Last week, former CDF Labor Law attorney, and current CEO of the California Chamber of Commerce (“Cal Chamber”), Jennifer Barrera, published a compelling argument surrounding the issues concerning the California Private Attorney General Act and a ballot measure on the Act coming up next year. California Law Helping Workers File Labor Claims Needs Reform – Advocacy – California Chamber of Commerce (calchamber.com). According to Ms. Barrera’s article, over the last six years, attorneys representing employees on PAGA claims obtained an eight billion dollars in PAGA settlements from California employers– an astonishing amount. Ms. Barrera’s article also indicates that despite this number, individual employees receive a pittance from these actions. The article cited to a 2019 report from former California Labor Commissioner Julie Su and other officials of the California Labor Commissioner’s office that expressly provided that “The substantial majority of proposed private court settlements in PAGA cases review by [the Labor Commissioner’s office] fell short of protecting the interests of the state and workers.“
Archives for February 16, 2023
Ninth Circuit Delivers Employers a Valentine – Blocks California’s Bar to Mandatory Employment Arbitration Agreements
The Ninth Circuit gave California employers a belated Valentine’s Day present by upholding the District Court’s injunction against enforcement of California Assembly Bill 51 (“AB 51”) because it inhibited arbitration contrary to the Federal Arbitration Act’s (“FAA”) policy of encouraging arbitration of disputes.
In an attempt to avoid federal preemption, AB 51 provided that employment arbitration agreements would be enforced but it created a criminal offense and civil liability against employers who required existing employees or applicants for employment to consent to arbitration as a condition of employment. Chamber of Commerce v. Bonta relied on Supreme Court precedent that concluded that states’ rules burdening the formation of arbitration agreements, or making arbitration agreements more difficult to enforce, ran afoul of the FAA. Chamber of Commerce v. Bonta concluded that AB 51 discouraged the formation of arbitration agreements because the criminal penalties and civil liability presented a severe burden to the formation of arbitration agreements, all antithetical to the Federal policy favoring arbitration. As a result, it held that AB51 was federally preempted by federal law.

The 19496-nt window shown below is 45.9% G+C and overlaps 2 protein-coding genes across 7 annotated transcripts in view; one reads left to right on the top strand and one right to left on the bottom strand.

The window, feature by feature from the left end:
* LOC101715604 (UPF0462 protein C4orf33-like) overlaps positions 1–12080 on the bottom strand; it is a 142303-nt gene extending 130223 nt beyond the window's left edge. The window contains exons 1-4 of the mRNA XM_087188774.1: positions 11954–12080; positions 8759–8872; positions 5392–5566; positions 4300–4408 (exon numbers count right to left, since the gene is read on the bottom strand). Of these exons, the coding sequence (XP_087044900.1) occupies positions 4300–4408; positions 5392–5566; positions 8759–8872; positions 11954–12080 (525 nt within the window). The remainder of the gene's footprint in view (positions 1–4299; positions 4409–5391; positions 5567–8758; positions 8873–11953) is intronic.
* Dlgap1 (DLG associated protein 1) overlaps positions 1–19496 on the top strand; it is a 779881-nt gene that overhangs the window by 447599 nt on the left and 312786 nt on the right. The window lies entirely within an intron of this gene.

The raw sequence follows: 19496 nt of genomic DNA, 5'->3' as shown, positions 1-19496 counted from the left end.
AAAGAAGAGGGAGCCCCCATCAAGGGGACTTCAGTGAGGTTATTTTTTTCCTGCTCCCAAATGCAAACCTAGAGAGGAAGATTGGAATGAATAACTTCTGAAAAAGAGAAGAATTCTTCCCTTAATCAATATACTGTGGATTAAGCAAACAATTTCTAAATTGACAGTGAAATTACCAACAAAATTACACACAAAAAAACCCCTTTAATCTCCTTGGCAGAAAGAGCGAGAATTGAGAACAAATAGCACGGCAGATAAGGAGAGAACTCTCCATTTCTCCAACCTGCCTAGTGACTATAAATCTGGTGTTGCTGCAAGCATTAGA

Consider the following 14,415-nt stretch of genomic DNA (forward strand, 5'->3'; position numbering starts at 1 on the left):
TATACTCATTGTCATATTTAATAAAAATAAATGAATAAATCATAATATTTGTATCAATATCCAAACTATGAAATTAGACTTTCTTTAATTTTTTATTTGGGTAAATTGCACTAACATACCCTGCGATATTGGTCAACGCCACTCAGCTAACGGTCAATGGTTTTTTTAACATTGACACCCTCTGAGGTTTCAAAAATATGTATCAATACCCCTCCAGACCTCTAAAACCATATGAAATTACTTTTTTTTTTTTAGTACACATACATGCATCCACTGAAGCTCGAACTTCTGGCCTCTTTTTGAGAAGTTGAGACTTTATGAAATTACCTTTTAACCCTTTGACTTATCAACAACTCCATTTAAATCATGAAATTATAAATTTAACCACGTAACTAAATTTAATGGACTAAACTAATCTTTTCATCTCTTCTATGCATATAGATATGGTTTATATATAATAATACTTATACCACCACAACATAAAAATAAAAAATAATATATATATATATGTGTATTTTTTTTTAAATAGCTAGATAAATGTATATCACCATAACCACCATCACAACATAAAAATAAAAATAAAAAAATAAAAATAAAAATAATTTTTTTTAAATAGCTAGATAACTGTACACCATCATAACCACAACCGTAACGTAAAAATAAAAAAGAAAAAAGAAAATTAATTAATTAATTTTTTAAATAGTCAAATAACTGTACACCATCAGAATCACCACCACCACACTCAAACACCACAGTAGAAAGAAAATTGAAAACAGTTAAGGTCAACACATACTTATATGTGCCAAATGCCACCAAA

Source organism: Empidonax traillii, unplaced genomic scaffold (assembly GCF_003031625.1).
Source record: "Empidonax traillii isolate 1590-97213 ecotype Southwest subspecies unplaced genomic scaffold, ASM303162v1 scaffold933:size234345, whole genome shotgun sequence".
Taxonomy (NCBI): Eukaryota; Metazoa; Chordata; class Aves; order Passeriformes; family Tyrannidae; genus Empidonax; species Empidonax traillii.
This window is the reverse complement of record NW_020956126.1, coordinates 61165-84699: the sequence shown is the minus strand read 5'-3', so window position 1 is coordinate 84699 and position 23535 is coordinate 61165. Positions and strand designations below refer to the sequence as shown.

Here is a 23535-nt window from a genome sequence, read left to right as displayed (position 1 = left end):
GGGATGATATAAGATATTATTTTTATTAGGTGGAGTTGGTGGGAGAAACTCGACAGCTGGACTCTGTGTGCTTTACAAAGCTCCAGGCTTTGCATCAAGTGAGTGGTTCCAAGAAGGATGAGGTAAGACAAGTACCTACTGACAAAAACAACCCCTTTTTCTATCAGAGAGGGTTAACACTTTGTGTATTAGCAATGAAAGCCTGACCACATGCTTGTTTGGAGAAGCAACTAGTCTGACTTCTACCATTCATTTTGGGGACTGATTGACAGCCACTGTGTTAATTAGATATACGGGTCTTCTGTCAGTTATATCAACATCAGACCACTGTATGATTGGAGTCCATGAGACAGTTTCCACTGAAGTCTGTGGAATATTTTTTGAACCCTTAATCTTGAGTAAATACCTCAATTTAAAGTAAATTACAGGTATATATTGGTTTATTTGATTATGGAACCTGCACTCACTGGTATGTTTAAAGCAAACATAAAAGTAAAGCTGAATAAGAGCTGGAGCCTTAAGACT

Jackson Lewis Adds Eric S. Clark in Cincinnati
Nationwide employment law firm Jackson Lewis P.C. is pleased to announce Eric S. Clark has joined the firm’s Cincinnati office as a principal. Eric joins the firm from Thompson Hine and has more than 20 years of experience in labor and employment law matters.
Can you provide any guidance on keeping our employees and making sure they are simultaneously engaged?
We are having trouble retaining and engaging employees, any guidance on keeping our employees and making sure they are simultaneously engaged?